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Bipartisan plan to change how Wisconsin children learn to read expected this month

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Assistant teacher D'onna Hartman reads to two young boys.
In this photo taken Friday, Feb. 12, 2016, assistant teacher D’onna Hartman reads to Frederick Frenious, left, and Gus Saunders at the Creative Kids Learning Center, a school that focuses on pre-kindergarten for 4- and 5-year-olds, in Seattle. Elaine Thompson/AP Photo

A bipartisan bill is expected to be released this month that would change the way most public schools in Wisconsin teach reading.

State Rep. Joel Kitchens, R-Sturgeon Bay, who chairs the Assembly Committee on Education, has been working with the Wisconsin Department of Public Instruction on the plan that would move more schools away from teaching what is known as “balanced literacy,” to a “science of reading” approach.

Instead of being taught reading through pictures, word cues and memorization, children would be taught using a phonics-based method that focuses on learning to sound out letters and phrases.

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According to DPI, only about 20 percent of school districts are using a phonics-based approach to literacy education. Other reading curriculums that don’t include phonics have been shown to be less effective for students.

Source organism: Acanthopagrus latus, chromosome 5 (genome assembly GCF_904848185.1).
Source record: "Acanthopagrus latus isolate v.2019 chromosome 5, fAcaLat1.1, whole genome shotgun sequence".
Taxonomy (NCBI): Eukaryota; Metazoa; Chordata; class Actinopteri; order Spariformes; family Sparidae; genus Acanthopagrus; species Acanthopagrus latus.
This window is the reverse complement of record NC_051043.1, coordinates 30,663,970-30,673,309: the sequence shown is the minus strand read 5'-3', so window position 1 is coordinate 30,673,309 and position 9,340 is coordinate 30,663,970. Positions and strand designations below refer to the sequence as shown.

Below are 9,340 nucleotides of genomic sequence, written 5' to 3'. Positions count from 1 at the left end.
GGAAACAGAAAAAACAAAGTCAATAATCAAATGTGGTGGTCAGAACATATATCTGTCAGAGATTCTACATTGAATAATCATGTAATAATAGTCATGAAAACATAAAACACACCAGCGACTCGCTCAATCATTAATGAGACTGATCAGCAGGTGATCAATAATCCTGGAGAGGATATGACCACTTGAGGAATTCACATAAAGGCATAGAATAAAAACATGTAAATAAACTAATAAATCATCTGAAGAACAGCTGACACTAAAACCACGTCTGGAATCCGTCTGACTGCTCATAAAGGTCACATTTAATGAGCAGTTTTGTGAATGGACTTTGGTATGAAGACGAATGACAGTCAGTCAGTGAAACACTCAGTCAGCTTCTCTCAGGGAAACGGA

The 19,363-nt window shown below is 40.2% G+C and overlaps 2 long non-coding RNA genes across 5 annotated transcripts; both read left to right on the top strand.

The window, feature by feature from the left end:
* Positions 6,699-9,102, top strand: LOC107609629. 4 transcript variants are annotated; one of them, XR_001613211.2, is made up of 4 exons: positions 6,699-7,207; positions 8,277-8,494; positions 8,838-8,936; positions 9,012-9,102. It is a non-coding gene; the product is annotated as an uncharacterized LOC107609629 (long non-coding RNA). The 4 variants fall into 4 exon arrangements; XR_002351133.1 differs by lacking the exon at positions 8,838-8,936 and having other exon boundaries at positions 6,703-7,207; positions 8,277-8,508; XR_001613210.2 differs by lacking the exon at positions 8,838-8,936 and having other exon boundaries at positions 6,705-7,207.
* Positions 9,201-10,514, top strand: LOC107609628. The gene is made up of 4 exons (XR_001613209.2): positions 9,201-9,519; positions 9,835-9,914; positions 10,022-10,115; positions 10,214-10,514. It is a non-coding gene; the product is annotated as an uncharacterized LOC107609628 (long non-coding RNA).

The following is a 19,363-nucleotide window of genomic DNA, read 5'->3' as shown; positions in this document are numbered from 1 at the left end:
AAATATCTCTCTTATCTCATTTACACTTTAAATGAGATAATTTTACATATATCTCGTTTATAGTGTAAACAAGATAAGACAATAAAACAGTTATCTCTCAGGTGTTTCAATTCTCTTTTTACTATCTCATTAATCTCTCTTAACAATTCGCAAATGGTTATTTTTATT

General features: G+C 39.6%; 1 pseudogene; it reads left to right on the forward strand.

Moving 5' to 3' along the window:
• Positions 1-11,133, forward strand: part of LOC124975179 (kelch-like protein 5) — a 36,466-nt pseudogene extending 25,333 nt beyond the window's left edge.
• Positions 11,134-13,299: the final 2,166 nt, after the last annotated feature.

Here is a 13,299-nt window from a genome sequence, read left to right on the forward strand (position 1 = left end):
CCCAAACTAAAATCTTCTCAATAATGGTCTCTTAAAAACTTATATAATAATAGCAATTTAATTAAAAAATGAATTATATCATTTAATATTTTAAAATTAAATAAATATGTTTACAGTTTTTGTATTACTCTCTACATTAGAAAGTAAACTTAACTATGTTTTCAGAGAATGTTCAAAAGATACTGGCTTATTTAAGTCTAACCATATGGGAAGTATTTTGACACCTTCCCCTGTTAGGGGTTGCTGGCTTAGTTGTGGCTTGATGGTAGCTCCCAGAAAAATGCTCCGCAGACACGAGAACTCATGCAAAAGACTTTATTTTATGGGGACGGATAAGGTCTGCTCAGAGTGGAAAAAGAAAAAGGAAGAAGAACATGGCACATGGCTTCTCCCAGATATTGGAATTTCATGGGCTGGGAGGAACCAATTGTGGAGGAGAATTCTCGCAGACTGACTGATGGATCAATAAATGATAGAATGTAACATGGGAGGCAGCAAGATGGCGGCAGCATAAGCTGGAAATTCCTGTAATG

The bill will be introduced separately from the 2023-25 biennial budget that is currently being crafted but $15 million to support the plan would be included in the budget, Kitchens said during an April 24 interview on Wisconsin Eye.

“Education is the one chance we have to break the cycle of generational poverty that we see in Wisconsin and reading is by far the most important skill to allow children to be successful in school,” Kitchens said.

Kitchens told Wisconsin Public Radio on Thursday he is updating the current draft of the bill and will share it with DPI “in coming days.”

“Hopefully it will be out within the next two weeks,” Kitchens said.

The $15 million would purchase new reading curriculum and would hire 52 teaching coaches. The coaches would be divided between low-performing urban schools, Wisconsin’s Cooperative Educational Service Agencies (CESAs) and school districts that want to apply for help, Kitchens said.